Bonded Phases - Introduction to Bonded Phases

Introduction to Bonded Phases

Although the use of silica gel as a stationary phase actually made the renaissance of liquid chromatography possible, today silica gel, per se is not now used so often. There are several reasons for this. The selectivity obtainable from silica gel is predominantly based on polar interactions and in order to separate non-polar materials and materials of biological origin (where the demand for effective LC separation techniques is, perhaps, the greatest) a different type of stationary phase selectivity is essential. If attempts are made to separate materials of biological origin on silica gel, as the components of the sample will be highly polar, themselves, retention on the basis of polarity may be large, but the selectivity is often poor. This is due to the overall polarity of the individual sample components often being very similar. Silica gel, when used as a stationary phase demands a fairly wide range of solvents to be available as the mobile phase and this increases both the complexity of the analytical procedure and the solvent disposal costs. Water de-activates silica rapidly to such an extent that it exhibits very weak interactions with most substances during the separation process and, as a consequence they are only slightly retained and thus, poorly resolved. Another serious problem with silica as a stationary phase is that it is significantly soluble in water and, thus, if aqueous solvents are used as the mobile phase, the column performance will gradually deteriorate due to the dissolution of the silica. This will be particularly serious if the pH of the mobile phase is outside the range of 4.0 - 8.0. Consequently, it became obvious relatively early in the renaissance of LC that it was necessary to develop a stationary phase that could provide significant dispersive interactions with a solute that would be unaffected and insoluble in aqueous mobile phases. It follows that the preparation of reverse phases was the first bonding process to be investigated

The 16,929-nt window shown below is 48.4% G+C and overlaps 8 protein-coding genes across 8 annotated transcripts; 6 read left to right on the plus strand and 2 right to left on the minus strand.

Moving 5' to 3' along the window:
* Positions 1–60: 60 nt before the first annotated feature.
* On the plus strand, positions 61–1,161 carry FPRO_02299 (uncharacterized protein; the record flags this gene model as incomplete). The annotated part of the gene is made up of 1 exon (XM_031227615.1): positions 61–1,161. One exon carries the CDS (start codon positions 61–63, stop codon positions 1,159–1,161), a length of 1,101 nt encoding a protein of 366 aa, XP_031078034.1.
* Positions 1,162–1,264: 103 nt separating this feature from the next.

Today there is a large number of bonded phases available with an extensive range of polarities but, of these, the reverse phases are by far the most commonly used in modern LC. It should be explained that the term reverse phase, though conventional and generally adopted, it has no precise meaning. The term reversed phase originated from the work of Martin and Synge when they were examining different phase systems. Martin and Synge replaced a phase system of water as the stationary phase and a hydrocarbon as the mobile phase by a hydrocarbon as the stationary phase and water as the mobile phase. In fact this can be called a phase reversal and the alternative stationary phase was called the reverse phase. Today, reverse phase is a term confined to stationary phases that are exclusively dispersive in interactive character and, thus, retain solutes exclusively by dispersive interactions.